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Delhi government schools facing shortage of Punjabi, Urdu language teachers

According to Delhi Minority Commission chairperson, officials at several government schools said Urdu and Punjabi languages are not being taught there.

delhi Updated: Oct 03, 2018 12:29 IST
Fareeha Iftikhar
Fareeha Iftikhar
Hindustan Times, New Delhi
delhi government schools,delhi minority commission,delhi department of education
File photo of a government school in Delhi. (HT File / Representative Image)

The Delhi Minority Commission (DMC) recently issued as many as six notices to the directorate of education (DoE) after complaints from government school students that they have not been provided Urdu and Punjabi as third language options.

According to DMC chairperson Zafarul Islam Khan, officials at several government schools, including Yamuna Vihar, Sarai Kale Khan and Shahdara, said Urdu and Punjabi languages are not being taught there.

“Some students told us that the heads of their schools asked them not to opt for Urdu or Punjabi as their third language because they are not scoring and it might affect their results. But the major reason is the lack of teachers for the disciplines,” he said.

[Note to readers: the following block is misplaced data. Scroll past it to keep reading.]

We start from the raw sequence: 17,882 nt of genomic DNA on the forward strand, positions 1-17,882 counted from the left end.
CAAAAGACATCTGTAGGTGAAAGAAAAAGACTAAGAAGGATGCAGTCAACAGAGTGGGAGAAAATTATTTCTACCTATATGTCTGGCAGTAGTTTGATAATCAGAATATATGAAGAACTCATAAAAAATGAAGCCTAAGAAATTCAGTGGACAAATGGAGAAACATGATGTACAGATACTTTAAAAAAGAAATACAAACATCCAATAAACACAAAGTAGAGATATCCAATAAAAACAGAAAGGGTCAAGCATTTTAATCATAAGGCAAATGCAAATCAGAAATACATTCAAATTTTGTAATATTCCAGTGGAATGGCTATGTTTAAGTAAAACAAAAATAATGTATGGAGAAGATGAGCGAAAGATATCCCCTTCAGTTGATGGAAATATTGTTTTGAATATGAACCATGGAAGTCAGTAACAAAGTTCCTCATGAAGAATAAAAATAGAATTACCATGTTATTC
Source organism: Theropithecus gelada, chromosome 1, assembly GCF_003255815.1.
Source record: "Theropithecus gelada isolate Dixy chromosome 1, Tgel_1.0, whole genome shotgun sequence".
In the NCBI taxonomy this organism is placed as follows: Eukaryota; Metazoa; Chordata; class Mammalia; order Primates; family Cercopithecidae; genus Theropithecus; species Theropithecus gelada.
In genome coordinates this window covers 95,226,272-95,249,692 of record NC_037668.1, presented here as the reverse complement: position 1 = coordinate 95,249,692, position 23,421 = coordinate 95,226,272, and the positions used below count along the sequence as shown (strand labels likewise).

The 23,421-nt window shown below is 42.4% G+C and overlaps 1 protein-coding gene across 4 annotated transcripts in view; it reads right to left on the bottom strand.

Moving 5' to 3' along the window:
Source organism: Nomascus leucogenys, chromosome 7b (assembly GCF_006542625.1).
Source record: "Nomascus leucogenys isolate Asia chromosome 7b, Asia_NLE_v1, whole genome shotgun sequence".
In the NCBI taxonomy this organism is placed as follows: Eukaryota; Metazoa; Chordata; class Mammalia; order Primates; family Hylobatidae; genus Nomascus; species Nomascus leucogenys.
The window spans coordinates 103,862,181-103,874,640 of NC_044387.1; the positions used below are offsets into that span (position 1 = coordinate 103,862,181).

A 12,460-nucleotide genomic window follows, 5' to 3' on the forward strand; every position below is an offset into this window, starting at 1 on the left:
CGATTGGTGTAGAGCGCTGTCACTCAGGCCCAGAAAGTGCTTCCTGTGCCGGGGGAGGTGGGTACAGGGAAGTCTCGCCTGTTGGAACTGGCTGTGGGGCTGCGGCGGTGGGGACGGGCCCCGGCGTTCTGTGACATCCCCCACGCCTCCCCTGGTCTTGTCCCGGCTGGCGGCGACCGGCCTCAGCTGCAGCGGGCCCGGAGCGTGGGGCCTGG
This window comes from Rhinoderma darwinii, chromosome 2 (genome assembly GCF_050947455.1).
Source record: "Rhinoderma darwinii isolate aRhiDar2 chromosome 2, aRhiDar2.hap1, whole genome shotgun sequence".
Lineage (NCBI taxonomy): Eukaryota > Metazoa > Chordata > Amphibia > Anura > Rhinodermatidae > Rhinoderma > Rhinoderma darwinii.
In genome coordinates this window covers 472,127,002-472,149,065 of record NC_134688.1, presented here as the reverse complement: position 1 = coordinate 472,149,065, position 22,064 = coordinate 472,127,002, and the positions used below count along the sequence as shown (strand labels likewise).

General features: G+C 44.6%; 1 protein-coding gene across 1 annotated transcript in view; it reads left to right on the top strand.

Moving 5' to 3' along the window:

In response to a notice to a Sarai Kale Khan school, the DoE told the commission last week there was no teacher for the languages and promised to allot one.

The commission has compiled a report through the Right to Information (RTI) Act on the status of Urdu and Punjabi languages in Delhi government schools. Of the 1,100 government schools in Delhi, Urdu and Punjabi languages are being taught in 284 and 282 schools, respectively.

The report said that of 1,028 sanctioned posts of trained graduate teachers (TGT) in Urdu language, 883 posts are lying vacant. Similarly, 780 out of 1,023 sanctioned TGT posts in Punjabi language are yet to be filled. TGTs are eligible to teach up to class 10.

“The situation is still better for class XI and XII students. Only 5 and 8 vacancies are there for Punjabi and Urdu, respectively,” said Manzar Ali, a member of the DMC’s advisory committee who has compiled the report.

Sanjay Goel, DoE director, cited “lack of demand” as the reason for the vacant posts. “Wherever there is no teacher there is no demand for the subjects and when there is a demand, we make all possible arrangements to allot a teacher. We are trying to appoint one permanent teacher for both languages in all government schools,” he said.

The commission members, however, said despite being taught in fewer schools, a large number of students are opting for these subjects. “Last year, as many as 90,000 students between class VI and X opted for Urdu and 29,000 opted for Punjabi. This is when the languages are being taught only in the 30% of the government schools in Delhi. Lack of teachers also discourage students from opting for the subject,” Ali said.

Under the National Education Policy (NPE), students in Hindi-speaking states have to learn a modern Indian language (22 languages under the Eighth Schedule of the Constitution) as the third language — apart from Hindi and English. In Delhi government schools, Sanskrit, Urdu and Punjabi are being offered as the third language.

First Published: Oct 03, 2018 12:29 IST